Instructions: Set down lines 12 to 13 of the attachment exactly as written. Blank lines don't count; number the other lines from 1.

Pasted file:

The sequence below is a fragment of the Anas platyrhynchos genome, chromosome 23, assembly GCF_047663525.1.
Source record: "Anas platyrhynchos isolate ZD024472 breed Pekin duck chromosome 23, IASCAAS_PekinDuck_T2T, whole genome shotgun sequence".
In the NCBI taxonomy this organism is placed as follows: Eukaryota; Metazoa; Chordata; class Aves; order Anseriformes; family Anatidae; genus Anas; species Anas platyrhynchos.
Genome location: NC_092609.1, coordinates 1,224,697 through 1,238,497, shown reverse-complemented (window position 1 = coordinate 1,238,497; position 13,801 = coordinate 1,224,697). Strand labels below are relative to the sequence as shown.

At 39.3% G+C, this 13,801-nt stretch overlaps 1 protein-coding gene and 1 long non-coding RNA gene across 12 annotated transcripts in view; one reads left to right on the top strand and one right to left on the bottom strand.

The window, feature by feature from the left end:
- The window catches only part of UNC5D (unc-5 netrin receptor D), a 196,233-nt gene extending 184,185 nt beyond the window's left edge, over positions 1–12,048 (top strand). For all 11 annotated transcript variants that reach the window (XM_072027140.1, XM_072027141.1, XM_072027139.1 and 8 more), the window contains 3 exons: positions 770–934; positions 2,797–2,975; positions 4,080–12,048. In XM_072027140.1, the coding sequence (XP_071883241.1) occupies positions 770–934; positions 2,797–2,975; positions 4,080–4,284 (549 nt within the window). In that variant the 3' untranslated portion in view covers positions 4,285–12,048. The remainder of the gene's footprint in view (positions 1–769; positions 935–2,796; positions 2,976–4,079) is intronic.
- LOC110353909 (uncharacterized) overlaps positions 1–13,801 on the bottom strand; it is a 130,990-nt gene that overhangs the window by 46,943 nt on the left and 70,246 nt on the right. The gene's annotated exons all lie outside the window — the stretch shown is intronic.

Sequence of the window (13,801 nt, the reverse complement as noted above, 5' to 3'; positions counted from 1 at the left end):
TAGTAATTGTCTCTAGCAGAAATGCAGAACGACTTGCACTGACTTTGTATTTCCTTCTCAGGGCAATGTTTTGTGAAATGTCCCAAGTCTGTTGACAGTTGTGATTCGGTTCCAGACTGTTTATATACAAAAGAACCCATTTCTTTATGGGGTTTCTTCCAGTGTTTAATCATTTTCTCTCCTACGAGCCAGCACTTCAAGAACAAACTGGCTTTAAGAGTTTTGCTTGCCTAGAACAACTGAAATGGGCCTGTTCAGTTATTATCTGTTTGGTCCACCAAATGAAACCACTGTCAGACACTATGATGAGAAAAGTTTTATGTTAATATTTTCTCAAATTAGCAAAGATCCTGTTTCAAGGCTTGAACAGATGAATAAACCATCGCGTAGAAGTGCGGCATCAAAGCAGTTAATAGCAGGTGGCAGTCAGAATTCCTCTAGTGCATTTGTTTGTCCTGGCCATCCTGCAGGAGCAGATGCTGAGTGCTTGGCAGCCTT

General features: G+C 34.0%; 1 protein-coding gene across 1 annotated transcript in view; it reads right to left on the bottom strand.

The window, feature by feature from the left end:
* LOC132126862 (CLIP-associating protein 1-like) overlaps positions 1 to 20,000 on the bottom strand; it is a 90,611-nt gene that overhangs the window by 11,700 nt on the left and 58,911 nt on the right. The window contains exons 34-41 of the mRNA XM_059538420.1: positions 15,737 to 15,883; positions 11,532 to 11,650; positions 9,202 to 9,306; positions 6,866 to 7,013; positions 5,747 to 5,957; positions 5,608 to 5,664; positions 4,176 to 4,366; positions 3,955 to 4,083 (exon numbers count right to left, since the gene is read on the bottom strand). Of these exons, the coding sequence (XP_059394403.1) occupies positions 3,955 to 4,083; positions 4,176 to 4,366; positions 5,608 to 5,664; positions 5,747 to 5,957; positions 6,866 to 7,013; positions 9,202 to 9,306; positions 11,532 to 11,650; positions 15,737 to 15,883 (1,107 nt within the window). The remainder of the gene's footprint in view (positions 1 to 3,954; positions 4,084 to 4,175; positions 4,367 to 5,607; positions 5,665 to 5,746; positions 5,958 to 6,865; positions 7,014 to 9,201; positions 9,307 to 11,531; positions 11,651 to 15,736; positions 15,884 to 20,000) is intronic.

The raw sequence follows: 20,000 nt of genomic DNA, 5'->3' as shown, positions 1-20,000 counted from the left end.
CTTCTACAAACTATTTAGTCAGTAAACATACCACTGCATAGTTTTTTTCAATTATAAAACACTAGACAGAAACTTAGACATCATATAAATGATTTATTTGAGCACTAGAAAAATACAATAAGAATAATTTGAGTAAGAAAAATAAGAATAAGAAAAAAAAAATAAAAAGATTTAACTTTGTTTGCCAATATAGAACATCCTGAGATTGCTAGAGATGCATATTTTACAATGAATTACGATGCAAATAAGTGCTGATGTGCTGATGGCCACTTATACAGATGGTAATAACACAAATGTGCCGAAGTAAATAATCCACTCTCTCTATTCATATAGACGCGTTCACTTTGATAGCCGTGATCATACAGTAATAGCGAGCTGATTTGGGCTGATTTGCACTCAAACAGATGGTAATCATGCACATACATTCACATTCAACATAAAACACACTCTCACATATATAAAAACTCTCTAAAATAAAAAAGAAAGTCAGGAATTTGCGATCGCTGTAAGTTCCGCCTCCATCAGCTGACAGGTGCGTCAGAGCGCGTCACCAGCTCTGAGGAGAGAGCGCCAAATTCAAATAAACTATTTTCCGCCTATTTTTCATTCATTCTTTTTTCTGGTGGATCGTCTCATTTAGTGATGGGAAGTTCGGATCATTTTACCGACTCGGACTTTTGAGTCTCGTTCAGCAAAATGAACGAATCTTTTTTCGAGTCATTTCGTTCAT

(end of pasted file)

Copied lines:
The window, feature by feature from the left end:
* LOC132126862 (CLIP-associating protein 1-like) overlaps positions 1 to 20,000 on the bottom strand; it is a 90,611-nt gene that overhangs the window by 11,700 nt on the left and 58,911 nt on the right. The window contains exons 34-41 of the mRNA XM_059538420.1: positions 15,737 to 15,883; positions 11,532 to 11,650; positions 9,202 to 9,306; positions 6,866 to 7,013; positions 5,747 to 5,957; positions 5,608 to 5,664; positions 4,176 to 4,366; positions 3,955 to 4,083 (exon numbers count right to left, since the gene is read on the bottom strand). Of these exons, the coding sequence (XP_059394403.1) occupies positions 3,955 to 4,083; positions 4,176 to 4,366; positions 5,608 to 5,664; positions 5,747 to 5,957; positions 6,866 to 7,013; positions 9,202 to 9,306; positions 11,532 to 11,650; positions 15,737 to 15,883 (1,107 nt within the window). The remainder of the gene's footprint in view (positions 1 to 3,954; positions 4,084 to 4,175; positions 4,367 to 5,607; positions 5,665 to 5,746; positions 5,958 to 6,865; positions 7,014 to 9,201; positions 9,307 to 11,531; positions 11,651 to 15,736; positions 15,884 to 20,000) is intronic.